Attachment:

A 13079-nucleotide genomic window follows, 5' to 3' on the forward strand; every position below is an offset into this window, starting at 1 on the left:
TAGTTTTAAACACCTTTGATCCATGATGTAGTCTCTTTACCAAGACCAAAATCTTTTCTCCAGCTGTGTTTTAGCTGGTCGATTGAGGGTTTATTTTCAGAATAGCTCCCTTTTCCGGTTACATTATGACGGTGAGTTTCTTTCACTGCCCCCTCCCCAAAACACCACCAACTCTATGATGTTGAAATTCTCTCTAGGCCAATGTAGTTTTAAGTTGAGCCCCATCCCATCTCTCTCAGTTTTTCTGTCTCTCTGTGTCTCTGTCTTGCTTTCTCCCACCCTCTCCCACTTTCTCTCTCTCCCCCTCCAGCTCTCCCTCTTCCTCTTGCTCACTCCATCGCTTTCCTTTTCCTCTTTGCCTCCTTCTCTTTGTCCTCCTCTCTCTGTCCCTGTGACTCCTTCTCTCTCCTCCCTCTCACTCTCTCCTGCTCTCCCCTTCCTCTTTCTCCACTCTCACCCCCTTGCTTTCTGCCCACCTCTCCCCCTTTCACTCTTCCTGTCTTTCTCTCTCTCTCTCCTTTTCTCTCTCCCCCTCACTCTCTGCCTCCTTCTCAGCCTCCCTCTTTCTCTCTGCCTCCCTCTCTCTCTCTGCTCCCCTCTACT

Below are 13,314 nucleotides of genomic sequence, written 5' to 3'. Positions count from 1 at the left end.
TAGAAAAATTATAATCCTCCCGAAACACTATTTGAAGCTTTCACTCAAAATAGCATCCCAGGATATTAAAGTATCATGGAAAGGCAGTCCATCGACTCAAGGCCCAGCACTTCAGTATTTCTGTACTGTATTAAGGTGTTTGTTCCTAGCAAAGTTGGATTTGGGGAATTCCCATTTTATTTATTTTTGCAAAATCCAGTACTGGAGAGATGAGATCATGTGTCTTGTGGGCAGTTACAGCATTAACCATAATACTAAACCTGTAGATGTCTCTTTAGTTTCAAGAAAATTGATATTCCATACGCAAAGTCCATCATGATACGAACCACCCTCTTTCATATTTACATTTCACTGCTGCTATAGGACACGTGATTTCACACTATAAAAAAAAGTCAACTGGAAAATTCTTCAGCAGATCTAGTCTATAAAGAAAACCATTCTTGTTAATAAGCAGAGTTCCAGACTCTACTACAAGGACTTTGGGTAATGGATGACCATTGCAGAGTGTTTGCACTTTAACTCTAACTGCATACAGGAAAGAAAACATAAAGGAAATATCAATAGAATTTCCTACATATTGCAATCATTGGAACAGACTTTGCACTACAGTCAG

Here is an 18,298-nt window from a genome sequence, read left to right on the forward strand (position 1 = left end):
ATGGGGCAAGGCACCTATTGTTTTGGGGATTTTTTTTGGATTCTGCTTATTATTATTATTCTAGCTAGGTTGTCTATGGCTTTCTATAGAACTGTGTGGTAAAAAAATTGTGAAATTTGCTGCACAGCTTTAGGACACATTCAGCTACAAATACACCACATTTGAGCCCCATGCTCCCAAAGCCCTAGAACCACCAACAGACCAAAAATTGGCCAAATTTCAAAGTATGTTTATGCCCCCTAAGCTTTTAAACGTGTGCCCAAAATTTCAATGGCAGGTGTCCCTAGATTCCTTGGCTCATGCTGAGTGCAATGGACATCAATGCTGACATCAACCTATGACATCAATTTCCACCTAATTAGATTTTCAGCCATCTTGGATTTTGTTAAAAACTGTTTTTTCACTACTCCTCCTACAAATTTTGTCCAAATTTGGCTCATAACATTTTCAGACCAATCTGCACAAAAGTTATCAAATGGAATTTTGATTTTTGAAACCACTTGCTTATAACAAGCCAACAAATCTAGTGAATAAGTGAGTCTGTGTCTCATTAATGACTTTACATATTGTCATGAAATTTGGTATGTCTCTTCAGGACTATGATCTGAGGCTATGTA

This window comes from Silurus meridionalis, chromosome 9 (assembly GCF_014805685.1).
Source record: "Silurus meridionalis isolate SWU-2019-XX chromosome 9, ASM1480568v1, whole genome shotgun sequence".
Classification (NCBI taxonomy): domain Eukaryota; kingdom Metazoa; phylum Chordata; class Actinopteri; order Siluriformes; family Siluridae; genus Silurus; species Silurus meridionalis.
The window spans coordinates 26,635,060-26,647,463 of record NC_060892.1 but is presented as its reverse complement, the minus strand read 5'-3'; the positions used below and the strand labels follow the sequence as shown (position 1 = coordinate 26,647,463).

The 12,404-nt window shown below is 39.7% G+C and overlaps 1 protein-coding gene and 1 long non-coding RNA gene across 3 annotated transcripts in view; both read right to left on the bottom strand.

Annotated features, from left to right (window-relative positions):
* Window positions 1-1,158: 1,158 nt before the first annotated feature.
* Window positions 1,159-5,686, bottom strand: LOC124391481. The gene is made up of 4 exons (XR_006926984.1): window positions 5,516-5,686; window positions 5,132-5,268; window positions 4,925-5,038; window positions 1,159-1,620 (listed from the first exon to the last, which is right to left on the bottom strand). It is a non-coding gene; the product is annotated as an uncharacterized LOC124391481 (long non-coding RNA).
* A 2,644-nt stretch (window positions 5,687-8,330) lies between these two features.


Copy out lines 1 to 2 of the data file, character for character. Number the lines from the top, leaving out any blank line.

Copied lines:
A 13079-nucleotide genomic window follows, 5' to 3' on the forward strand; every position below is an offset into this window, starting at 1 on the left:
TAGTTTTAAACACCTTTGATCCATGATGTAGTCTCTTTACCAAGACCAAAATCTTTTCTCCAGCTGTGTTTTAGCTGGTCGATTGAGGGTTTATTTTCAGAATAGCTCCCTTTTCCGGTTACATTATGACGGTGAGTTTCTTTCACTGCCCCCTCCCCAAAACACCACCAACTCTATGATGTTGAAATTCTCTCTAGGCCAATGTAGTTTTAAGTTGAGCCCCATCCCATCTCTCTCAGTTTTTCTGTCTCTCTGTGTCTCTGTCTTGCTTTCTCCCACCCTCTCCCACTTTCTCTCTCTCCCCCTCCAGCTCTCCCTCTTCCTCTTGCTCACTCCATCGCTTTCCTTTTCCTCTTTGCCTCCTTCTCTTTGTCCTCCTCTCTCTGTCCCTGTGACTCCTTCTCTCTCCTCCCTCTCACTCTCTCCTGCTCTCCCCTTCCTCTTTCTCCACTCTCACCCCCTTGCTTTCTGCCCACCTCTCCCCCTTTCACTCTTCCTGTCTTTCTCTCTCTCTCTCCTTTTCTCTCTCCCCCTCACTCTCTGCCTCCTTCTCAGCCTCCCTCTTTCTCTCTGCCTCCCTCTCTCTCTCTGCTCCCCTCTACT